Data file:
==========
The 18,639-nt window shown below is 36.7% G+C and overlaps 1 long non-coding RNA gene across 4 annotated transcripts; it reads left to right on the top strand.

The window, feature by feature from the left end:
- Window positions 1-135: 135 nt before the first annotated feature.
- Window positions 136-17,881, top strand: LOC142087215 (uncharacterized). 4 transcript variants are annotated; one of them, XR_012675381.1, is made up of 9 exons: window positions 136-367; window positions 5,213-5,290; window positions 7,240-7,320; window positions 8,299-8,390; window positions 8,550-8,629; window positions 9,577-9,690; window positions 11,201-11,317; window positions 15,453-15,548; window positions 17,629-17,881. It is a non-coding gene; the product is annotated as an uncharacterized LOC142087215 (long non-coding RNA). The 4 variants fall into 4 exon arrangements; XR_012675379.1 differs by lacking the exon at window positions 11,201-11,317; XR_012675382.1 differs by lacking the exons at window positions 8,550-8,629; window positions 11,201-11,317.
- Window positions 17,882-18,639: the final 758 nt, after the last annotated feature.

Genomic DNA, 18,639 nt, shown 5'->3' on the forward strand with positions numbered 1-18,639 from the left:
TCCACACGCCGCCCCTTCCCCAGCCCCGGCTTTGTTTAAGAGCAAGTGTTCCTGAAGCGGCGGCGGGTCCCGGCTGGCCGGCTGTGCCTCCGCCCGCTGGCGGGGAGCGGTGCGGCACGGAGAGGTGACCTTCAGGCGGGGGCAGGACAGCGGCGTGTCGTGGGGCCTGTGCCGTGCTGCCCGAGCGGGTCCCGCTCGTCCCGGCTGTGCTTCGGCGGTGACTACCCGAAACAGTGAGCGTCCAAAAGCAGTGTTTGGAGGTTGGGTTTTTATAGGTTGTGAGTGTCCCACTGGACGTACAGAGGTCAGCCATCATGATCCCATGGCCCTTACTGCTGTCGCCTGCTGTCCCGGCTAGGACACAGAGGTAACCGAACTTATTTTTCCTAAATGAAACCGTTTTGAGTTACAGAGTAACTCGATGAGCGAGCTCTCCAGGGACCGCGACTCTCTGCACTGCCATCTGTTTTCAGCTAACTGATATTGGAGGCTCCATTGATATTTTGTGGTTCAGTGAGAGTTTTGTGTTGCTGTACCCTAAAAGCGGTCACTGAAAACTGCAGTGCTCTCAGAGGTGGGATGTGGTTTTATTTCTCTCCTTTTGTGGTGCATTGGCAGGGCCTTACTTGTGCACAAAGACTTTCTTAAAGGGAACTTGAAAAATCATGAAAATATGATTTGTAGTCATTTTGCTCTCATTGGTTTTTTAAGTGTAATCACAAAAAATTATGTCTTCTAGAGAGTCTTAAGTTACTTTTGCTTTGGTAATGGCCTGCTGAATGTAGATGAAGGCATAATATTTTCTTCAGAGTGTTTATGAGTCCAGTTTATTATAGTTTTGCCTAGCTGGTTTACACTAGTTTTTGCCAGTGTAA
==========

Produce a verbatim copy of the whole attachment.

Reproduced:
The 18,639-nt window shown below is 36.7% G+C and overlaps 1 long non-coding RNA gene across 4 annotated transcripts; it reads left to right on the top strand.

The window, feature by feature from the left end:
- Window positions 1-135: 135 nt before the first annotated feature.
- Window positions 136-17,881, top strand: LOC142087215 (uncharacterized). 4 transcript variants are annotated; one of them, XR_012675381.1, is made up of 9 exons: window positions 136-367; window positions 5,213-5,290; window positions 7,240-7,320; window positions 8,299-8,390; window positions 8,550-8,629; window positions 9,577-9,690; window positions 11,201-11,317; window positions 15,453-15,548; window positions 17,629-17,881. It is a non-coding gene; the product is annotated as an uncharacterized LOC142087215 (long non-coding RNA). The 4 variants fall into 4 exon arrangements; XR_012675379.1 differs by lacking the exon at window positions 11,201-11,317; XR_012675382.1 differs by lacking the exons at window positions 8,550-8,629; window positions 11,201-11,317.
- Window positions 17,882-18,639: the final 758 nt, after the last annotated feature.

Genomic DNA, 18,639 nt, shown 5'->3' on the forward strand with positions numbered 1-18,639 from the left:
TCCACACGCCGCCCCTTCCCCAGCCCCGGCTTTGTTTAAGAGCAAGTGTTCCTGAAGCGGCGGCGGGTCCCGGCTGGCCGGCTGTGCCTCCGCCCGCTGGCGGGGAGCGGTGCGGCACGGAGAGGTGACCTTCAGGCGGGGGCAGGACAGCGGCGTGTCGTGGGGCCTGTGCCGTGCTGCCCGAGCGGGTCCCGCTCGTCCCGGCTGTGCTTCGGCGGTGACTACCCGAAACAGTGAGCGTCCAAAAGCAGTGTTTGGAGGTTGGGTTTTTATAGGTTGTGAGTGTCCCACTGGACGTACAGAGGTCAGCCATCATGATCCCATGGCCCTTACTGCTGTCGCCTGCTGTCCCGGCTAGGACACAGAGGTAACCGAACTTATTTTTCCTAAATGAAACCGTTTTGAGTTACAGAGTAACTCGATGAGCGAGCTCTCCAGGGACCGCGACTCTCTGCACTGCCATCTGTTTTCAGCTAACTGATATTGGAGGCTCCATTGATATTTTGTGGTTCAGTGAGAGTTTTGTGTTGCTGTACCCTAAAAGCGGTCACTGAAAACTGCAGTGCTCTCAGAGGTGGGATGTGGTTTTATTTCTCTCCTTTTGTGGTGCATTGGCAGGGCCTTACTTGTGCACAAAGACTTTCTTAAAGGGAACTTGAAAAATCATGAAAATATGATTTGTAGTCATTTTGCTCTCATTGGTTTTTTAAGTGTAATCACAAAAAATTATGTCTTCTAGAGAGTCTTAAGTTACTTTTGCTTTGGTAATGGCCTGCTGAATGTAGATGAAGGCATAATATTTTCTTCAGAGTGTTTATGAGTCCAGTTTATTATAGTTTTGCCTAGCTGGTTTACACTAGTTTTTGCCAGTGTAA